A little over a year after its launch in October 2021, Nigeria’s eNaira has only managed to achieve an adoption rate of 0.5%. The legislation that is expected to be approved arises as a consequence of this fact. According to recent reports, the Nigerian government will soon pass legislation that will officially recognize the use of Bitcoin and other cryptocurrencies as a method for the country to align its practices with those of the rest of the world.
Following an interview with the Chairman of the House Capital Markets Committee, Babangida Ibrahim, the news broke in Nigeria-based Punch Newspapers on December 18.
According to the report, if the Securities and Investments (Amendment) Bill 2007 is passed and becomes law, it will allow the local Securities and Exchange Commission to recognize cryptocurrencies and other digital funds as investment capital. Currently, the SEC does not recognize these types of funds as investment capital.
The report comes nearly 24 months after Nigeria banned cryptocurrency activity in February 2021. At the time, the Central Bank of Nigeria (CBN) ordered Nigerian cryptocurrency exchanges and service providers to cease activity and ordered banks to close the accounts of any person or entity found. to engage in commercial activities. This report comes almost 24 months after those events.
If the bill passes, the Nigerian Securities and Investments Act 2007 would be revised to reflect the changes.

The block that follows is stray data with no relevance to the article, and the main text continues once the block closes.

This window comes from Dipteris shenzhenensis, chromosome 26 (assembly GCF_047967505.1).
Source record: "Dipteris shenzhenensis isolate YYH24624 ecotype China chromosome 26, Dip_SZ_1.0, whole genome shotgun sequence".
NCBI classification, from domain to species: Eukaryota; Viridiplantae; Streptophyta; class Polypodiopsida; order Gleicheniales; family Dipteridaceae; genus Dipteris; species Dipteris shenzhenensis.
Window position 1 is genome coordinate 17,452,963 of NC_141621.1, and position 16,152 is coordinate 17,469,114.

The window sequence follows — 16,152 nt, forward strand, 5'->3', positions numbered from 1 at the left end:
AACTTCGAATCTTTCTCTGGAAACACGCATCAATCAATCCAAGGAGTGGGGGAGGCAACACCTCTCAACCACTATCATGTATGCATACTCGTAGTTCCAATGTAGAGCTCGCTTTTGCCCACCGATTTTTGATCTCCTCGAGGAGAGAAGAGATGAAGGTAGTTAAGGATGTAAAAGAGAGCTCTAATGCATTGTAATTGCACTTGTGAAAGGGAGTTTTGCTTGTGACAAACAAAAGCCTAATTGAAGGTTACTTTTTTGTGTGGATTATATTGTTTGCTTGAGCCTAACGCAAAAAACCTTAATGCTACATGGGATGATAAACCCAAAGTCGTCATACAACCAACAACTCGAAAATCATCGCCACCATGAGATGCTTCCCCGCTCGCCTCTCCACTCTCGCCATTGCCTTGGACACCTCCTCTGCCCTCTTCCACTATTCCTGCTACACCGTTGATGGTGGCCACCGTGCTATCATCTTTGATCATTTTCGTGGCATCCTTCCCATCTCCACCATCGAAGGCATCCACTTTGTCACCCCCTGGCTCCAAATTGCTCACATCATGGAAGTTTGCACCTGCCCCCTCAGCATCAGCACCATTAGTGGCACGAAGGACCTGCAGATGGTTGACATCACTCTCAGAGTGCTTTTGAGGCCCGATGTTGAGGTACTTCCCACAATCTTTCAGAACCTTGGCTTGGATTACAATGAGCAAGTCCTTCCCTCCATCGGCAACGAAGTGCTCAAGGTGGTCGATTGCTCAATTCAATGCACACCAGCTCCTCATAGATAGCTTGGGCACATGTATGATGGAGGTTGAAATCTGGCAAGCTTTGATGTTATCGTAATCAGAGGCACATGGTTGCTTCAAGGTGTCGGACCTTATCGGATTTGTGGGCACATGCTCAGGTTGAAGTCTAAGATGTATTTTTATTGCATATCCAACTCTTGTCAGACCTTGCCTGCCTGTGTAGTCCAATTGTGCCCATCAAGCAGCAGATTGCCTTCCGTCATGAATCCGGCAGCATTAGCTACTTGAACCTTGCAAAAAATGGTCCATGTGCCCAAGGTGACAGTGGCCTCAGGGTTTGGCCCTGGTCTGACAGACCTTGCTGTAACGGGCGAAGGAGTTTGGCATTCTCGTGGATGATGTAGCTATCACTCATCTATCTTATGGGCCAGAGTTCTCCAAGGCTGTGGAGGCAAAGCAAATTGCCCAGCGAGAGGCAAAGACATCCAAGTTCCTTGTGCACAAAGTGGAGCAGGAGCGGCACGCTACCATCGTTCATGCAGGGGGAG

In addition to giving official recognition to Bitcoin and other cryptocurrencies, the legislation would also detail the regulatory roles of the Central Bank of Nigeria and the Nigerian Securities and Exchange Commission (SEC) in relation to issues with digital currencies, according to the article.
The regulation also comes at a time when Nigerians have shown little to no interest in the digital currency issued by Nigeria’s central bank, eNaira. eNaira only achieved an adoption rate of 0.5% in October, 12 months after it was first introduced to the public.
Adoption continued to expand after the ban was implemented in February 2021, indicating that attempts made by the Nigerian government early on to clamp down on cryptocurrency activities were likely also unsuccessful.
Between the months of January and August of the previous year, the volume of Bitcoin trade in Nigeria was second only to that of the United States. During the same time period, Nigerians were more likely to Google Bitcoin than any other country.